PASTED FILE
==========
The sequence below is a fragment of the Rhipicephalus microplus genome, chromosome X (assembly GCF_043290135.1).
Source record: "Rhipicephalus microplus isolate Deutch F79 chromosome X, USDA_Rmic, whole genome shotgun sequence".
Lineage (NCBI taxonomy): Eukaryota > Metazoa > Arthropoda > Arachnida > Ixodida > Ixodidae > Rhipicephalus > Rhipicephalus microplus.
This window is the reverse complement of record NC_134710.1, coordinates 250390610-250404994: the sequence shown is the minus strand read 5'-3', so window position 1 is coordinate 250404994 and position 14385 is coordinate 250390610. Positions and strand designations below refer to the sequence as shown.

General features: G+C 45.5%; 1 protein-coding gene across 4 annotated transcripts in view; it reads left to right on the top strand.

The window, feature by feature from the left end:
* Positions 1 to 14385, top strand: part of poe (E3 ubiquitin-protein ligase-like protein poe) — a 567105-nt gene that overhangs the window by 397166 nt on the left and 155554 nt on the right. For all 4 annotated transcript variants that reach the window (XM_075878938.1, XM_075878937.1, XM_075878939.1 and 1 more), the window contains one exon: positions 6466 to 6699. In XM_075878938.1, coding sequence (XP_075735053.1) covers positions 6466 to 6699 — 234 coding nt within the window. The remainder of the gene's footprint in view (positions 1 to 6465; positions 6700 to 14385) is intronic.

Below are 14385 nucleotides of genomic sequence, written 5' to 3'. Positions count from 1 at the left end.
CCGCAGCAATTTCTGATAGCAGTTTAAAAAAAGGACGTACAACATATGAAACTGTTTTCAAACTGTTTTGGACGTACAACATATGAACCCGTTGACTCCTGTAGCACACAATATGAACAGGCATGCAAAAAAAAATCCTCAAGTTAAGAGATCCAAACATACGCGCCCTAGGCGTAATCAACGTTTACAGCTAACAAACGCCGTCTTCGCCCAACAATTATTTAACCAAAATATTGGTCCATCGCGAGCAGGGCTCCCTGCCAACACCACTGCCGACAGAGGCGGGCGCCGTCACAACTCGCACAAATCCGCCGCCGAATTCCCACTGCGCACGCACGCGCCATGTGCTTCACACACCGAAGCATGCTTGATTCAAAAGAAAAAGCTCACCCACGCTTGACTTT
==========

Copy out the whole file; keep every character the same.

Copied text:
The sequence below is a fragment of the Rhipicephalus microplus genome, chromosome X (assembly GCF_043290135.1).
Source record: "Rhipicephalus microplus isolate Deutch F79 chromosome X, USDA_Rmic, whole genome shotgun sequence".
Lineage (NCBI taxonomy): Eukaryota > Metazoa > Arthropoda > Arachnida > Ixodida > Ixodidae > Rhipicephalus > Rhipicephalus microplus.
This window is the reverse complement of record NC_134710.1, coordinates 250390610-250404994: the sequence shown is the minus strand read 5'-3', so window position 1 is coordinate 250404994 and position 14385 is coordinate 250390610. Positions and strand designations below refer to the sequence as shown.

General features: G+C 45.5%; 1 protein-coding gene across 4 annotated transcripts in view; it reads left to right on the top strand.

The window, feature by feature from the left end:
* Positions 1 to 14385, top strand: part of poe (E3 ubiquitin-protein ligase-like protein poe) — a 567105-nt gene that overhangs the window by 397166 nt on the left and 155554 nt on the right. For all 4 annotated transcript variants that reach the window (XM_075878938.1, XM_075878937.1, XM_075878939.1 and 1 more), the window contains one exon: positions 6466 to 6699. In XM_075878938.1, coding sequence (XP_075735053.1) covers positions 6466 to 6699 — 234 coding nt within the window. The remainder of the gene's footprint in view (positions 1 to 6465; positions 6700 to 14385) is intronic.

Below are 14385 nucleotides of genomic sequence, written 5' to 3'. Positions count from 1 at the left end.
CCGCAGCAATTTCTGATAGCAGTTTAAAAAAAGGACGTACAACATATGAAACTGTTTTCAAACTGTTTTGGACGTACAACATATGAACCCGTTGACTCCTGTAGCACACAATATGAACAGGCATGCAAAAAAAAATCCTCAAGTTAAGAGATCCAAACATACGCGCCCTAGGCGTAATCAACGTTTACAGCTAACAAACGCCGTCTTCGCCCAACAATTATTTAACCAAAATATTGGTCCATCGCGAGCAGGGCTCCCTGCCAACACCACTGCCGACAGAGGCGGGCGCCGTCACAACTCGCACAAATCCGCCGCCGAATTCCCACTGCGCACGCACGCGCCATGTGCTTCACACACCGAAGCATGCTTGATTCAAAAGAAAAAGCTCACCCACGCTTGACTTT